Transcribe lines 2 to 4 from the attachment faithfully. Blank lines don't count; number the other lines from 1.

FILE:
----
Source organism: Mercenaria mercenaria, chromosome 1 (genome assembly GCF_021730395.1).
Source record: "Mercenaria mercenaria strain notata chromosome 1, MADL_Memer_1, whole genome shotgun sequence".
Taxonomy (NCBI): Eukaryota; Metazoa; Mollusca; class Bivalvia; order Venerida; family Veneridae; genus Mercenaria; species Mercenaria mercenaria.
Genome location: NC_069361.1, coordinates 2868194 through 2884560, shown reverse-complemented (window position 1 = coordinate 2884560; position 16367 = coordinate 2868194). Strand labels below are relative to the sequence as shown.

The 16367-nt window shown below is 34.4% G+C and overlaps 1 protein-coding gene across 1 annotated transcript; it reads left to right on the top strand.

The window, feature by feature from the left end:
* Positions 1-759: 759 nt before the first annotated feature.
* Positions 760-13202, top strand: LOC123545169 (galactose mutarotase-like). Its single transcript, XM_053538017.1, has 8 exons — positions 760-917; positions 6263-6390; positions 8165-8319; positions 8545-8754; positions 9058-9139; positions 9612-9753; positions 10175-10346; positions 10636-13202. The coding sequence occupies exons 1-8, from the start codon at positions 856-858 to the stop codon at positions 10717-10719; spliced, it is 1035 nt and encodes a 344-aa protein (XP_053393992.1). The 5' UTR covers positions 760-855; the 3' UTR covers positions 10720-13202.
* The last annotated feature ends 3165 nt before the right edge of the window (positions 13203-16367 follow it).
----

Source record: "Mercenaria mercenaria strain notata chromosome 1, MADL_Memer_1, whole genome shotgun sequence".
Taxonomy (NCBI): Eukaryota; Metazoa; Mollusca; class Bivalvia; order Venerida; family Veneridae; genus Mercenaria; species Mercenaria mercenaria.
Genome location: NC_069361.1, coordinates 2868194 through 2884560, shown reverse-complemented (window position 1 = coordinate 2884560; position 16367 = coordinate 2868194). Strand labels below are relative to the sequence as shown.